A brawl erupted during Taiwan’s parliamentary session last Friday, with lawmakers flinging water and trading punches over the proposed construction of a fourth nuclear power plant. Photos and video of the action can be seen here.
Pro-referendum forces led valiantly by President Ma Ying-jeou’s Nationalist Party were pitted against the anti-nuclear power forces of the Democratic Progressive Party (DPP).
Although the DPP has long opposed using nuclear power to generate electricity in Taiwan, the ruling Nationalist Party has a majority of 65 seats in the 113-seat legislature, suggesting a nod to pass the bill is likely.Enjoying this article? Click here to subscribe for full access. Just $5 a month.
“The ruling party shouldn’t use the violence of majority rule to push through the nuclear power plant project,” DPP spokesman Jason Lin said in a statement. “We support the hard work of our party members.”
The DPP is not engaged in fisticuffs for nothing. Taiwan is earthquake prone and the case of Japan’s Fukushima gives ample reason to be wary of expanding nuclear power. The Taiwanese public is also keenly aware of these dangers and popular support for the bill is reportedly low.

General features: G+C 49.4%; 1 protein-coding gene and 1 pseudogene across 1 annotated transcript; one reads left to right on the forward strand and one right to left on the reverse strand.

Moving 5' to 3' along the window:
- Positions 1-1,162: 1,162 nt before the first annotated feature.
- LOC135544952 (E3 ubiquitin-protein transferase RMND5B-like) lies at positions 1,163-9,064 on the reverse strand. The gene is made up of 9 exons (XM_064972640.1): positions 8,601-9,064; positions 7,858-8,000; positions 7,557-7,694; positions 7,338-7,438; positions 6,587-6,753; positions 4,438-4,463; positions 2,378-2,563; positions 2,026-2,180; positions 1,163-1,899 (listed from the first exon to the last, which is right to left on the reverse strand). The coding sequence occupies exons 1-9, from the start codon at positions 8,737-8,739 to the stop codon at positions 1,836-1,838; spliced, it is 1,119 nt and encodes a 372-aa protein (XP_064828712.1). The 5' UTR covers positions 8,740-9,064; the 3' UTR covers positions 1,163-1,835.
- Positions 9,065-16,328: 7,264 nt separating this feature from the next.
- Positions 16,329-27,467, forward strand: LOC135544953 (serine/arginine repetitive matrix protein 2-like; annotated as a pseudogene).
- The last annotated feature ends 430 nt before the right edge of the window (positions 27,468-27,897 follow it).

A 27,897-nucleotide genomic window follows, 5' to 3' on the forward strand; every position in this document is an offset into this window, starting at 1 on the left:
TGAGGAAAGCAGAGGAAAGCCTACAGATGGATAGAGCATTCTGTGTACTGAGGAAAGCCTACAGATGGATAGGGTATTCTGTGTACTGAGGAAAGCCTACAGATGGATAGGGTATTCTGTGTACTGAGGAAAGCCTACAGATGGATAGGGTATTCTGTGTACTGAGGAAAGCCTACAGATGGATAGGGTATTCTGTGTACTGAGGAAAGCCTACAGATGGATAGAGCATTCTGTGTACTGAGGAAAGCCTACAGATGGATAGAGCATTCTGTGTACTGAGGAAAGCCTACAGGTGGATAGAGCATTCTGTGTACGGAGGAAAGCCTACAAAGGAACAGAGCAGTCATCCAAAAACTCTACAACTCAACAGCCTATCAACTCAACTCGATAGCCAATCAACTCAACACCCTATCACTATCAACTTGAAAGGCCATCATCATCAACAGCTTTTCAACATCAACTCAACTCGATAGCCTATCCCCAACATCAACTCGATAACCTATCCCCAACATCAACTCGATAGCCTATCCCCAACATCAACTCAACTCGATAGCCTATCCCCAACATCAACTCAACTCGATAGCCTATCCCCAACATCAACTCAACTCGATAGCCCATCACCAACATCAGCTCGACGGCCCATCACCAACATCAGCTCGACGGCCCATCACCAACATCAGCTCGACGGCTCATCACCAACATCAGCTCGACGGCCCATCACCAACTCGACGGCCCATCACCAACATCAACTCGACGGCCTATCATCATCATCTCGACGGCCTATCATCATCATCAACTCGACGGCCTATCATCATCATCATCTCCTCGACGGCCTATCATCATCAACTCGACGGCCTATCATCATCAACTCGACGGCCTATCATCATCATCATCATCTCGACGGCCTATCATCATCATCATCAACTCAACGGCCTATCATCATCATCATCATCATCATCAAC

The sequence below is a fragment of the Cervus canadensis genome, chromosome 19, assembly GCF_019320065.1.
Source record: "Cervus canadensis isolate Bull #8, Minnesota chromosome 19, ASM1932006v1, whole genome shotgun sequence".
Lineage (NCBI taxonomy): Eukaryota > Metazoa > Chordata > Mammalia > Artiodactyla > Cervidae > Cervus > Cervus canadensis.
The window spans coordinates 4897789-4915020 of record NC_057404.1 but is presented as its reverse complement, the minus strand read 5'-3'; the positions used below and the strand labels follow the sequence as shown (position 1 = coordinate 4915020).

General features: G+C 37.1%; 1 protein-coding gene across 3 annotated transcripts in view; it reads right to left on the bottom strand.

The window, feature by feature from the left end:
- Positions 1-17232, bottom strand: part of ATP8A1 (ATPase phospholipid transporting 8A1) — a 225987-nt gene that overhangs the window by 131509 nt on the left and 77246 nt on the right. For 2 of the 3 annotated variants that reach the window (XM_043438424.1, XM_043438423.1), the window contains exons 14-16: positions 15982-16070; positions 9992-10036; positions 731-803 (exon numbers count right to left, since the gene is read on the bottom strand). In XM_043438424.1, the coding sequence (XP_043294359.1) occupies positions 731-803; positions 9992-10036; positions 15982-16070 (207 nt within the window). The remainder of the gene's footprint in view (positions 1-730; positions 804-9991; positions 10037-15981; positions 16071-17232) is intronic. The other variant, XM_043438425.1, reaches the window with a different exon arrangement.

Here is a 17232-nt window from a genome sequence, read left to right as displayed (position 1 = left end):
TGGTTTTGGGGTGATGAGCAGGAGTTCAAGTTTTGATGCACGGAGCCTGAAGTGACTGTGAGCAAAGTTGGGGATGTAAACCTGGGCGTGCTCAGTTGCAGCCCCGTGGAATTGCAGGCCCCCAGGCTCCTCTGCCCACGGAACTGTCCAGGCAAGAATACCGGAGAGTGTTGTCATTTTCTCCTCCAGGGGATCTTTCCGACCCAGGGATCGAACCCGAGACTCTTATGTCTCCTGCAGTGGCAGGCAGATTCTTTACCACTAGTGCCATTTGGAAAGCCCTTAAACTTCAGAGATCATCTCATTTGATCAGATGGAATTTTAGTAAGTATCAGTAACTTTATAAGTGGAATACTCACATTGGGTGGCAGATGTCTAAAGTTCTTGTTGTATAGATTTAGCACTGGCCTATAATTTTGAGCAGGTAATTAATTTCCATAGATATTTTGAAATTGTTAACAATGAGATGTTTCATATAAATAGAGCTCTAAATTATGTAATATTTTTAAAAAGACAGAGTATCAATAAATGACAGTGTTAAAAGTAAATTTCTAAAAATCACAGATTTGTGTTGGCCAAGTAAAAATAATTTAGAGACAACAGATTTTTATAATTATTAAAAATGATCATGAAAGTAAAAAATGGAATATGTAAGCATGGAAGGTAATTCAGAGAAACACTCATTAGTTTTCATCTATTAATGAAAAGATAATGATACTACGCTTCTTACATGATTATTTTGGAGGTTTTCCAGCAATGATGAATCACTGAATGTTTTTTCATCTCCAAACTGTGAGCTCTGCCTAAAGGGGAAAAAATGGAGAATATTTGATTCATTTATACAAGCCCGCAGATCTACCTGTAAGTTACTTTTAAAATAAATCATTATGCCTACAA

According to Bloomberg, nearly 70,000 people in major cities across Taiwan protested plans to build the Longmen Nuclear Power Plant, a NT$264 billion ($8.8 billion) complex 25 miles east of Taipei. Construction of the plant, the island’s fourth, began in 1997, but was brought to a standstill when the DPP came to power in 2000 and 2008. If the referendum passes, the plant would be completed and operational by 2016.
This was not the first time that Taiwan’s politicians have tussled. Just this June, in fact, around 50 Taiwanese officials threw down in parliament over capital gains tax laws. Women were in on the action too, pulling hair and shoving. One female politician was pried from the podium by a male official as cries filled the chamber.
In this earlier fracas, ruling Nationalist officials were taking control of the podium in an attempt to bar the opposition party from revoking Taiwan’s capital gains tax. In fact, these two incidents are but part of a long history of brawls in Taiwan’s parliament.
Nor is Taiwan alone. From politicians in Korea warring over a free school meal program to officials getting physical in the Indian parliament and Pakistani officials duking it out on live television, there is a rich history of political fighting across Asia – and throughout the world.
A sampling of some of the best brawls in all officialdom, caught on video, can be seen here.